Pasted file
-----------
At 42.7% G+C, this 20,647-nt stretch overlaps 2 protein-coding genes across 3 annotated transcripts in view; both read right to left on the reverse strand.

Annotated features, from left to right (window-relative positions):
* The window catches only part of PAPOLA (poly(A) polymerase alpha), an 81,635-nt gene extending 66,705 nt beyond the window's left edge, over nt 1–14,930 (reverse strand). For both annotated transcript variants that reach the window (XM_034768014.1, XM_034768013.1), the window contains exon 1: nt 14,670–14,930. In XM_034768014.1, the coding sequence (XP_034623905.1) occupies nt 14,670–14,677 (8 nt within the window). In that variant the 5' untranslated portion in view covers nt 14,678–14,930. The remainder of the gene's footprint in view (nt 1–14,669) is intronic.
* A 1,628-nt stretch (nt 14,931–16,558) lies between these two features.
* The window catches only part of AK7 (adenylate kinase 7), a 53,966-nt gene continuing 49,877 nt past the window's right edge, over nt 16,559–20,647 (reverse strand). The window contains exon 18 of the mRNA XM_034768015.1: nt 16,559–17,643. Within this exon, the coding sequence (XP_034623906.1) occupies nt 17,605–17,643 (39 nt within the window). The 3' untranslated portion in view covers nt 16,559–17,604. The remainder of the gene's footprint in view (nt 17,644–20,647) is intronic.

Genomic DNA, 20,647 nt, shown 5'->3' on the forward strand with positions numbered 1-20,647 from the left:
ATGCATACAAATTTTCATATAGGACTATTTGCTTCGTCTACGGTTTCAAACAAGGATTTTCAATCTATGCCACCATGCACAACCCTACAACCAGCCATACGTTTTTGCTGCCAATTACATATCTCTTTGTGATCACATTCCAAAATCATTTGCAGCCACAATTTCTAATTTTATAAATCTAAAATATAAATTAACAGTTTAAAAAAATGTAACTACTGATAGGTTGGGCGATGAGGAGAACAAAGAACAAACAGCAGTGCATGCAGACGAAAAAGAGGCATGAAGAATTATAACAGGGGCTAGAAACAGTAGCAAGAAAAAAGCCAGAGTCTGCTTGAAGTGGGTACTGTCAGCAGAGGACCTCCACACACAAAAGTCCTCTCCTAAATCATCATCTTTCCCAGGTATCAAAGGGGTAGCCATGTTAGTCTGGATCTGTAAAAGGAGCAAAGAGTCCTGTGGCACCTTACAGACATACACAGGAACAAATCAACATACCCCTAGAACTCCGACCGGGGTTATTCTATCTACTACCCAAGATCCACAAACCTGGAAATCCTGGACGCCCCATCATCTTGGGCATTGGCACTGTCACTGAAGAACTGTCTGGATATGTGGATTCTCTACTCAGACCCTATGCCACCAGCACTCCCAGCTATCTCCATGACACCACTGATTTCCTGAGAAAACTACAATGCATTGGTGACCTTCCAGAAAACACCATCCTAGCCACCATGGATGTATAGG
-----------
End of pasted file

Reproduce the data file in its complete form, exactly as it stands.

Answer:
At 42.7% G+C, this 20,647-nt stretch overlaps 2 protein-coding genes across 3 annotated transcripts in view; both read right to left on the reverse strand.

Annotated features, from left to right (window-relative positions):
* The window catches only part of PAPOLA (poly(A) polymerase alpha), an 81,635-nt gene extending 66,705 nt beyond the window's left edge, over nt 1–14,930 (reverse strand). For both annotated transcript variants that reach the window (XM_034768014.1, XM_034768013.1), the window contains exon 1: nt 14,670–14,930. In XM_034768014.1, the coding sequence (XP_034623905.1) occupies nt 14,670–14,677 (8 nt within the window). In that variant the 5' untranslated portion in view covers nt 14,678–14,930. The remainder of the gene's footprint in view (nt 1–14,669) is intronic.
* A 1,628-nt stretch (nt 14,931–16,558) lies between these two features.
* The window catches only part of AK7 (adenylate kinase 7), a 53,966-nt gene continuing 49,877 nt past the window's right edge, over nt 16,559–20,647 (reverse strand). The window contains exon 18 of the mRNA XM_034768015.1: nt 16,559–17,643. Within this exon, the coding sequence (XP_034623906.1) occupies nt 17,605–17,643 (39 nt within the window). The 3' untranslated portion in view covers nt 16,559–17,604. The remainder of the gene's footprint in view (nt 17,644–20,647) is intronic.

Genomic DNA, 20,647 nt, shown 5'->3' on the forward strand with positions numbered 1-20,647 from the left:
ATGCATACAAATTTTCATATAGGACTATTTGCTTCGTCTACGGTTTCAAACAAGGATTTTCAATCTATGCCACCATGCACAACCCTACAACCAGCCATACGTTTTTGCTGCCAATTACATATCTCTTTGTGATCACATTCCAAAATCATTTGCAGCCACAATTTCTAATTTTATAAATCTAAAATATAAATTAACAGTTTAAAAAAATGTAACTACTGATAGGTTGGGCGATGAGGAGAACAAAGAACAAACAGCAGTGCATGCAGACGAAAAAGAGGCATGAAGAATTATAACAGGGGCTAGAAACAGTAGCAAGAAAAAAGCCAGAGTCTGCTTGAAGTGGGTACTGTCAGCAGAGGACCTCCACACACAAAAGTCCTCTCCTAAATCATCATCTTTCCCAGGTATCAAAGGGGTAGCCATGTTAGTCTGGATCTGTAAAAGGAGCAAAGAGTCCTGTGGCACCTTACAGACATACACAGGAACAAATCAACATACCCCTAGAACTCCGACCGGGGTTATTCTATCTACTACCCAAGATCCACAAACCTGGAAATCCTGGACGCCCCATCATCTTGGGCATTGGCACTGTCACTGAAGAACTGTCTGGATATGTGGATTCTCTACTCAGACCCTATGCCACCAGCACTCCCAGCTATCTCCATGACACCACTGATTTCCTGAGAAAACTACAATGCATTGGTGACCTTCCAGAAAACACCATCCTAGCCACCATGGATGTATAGG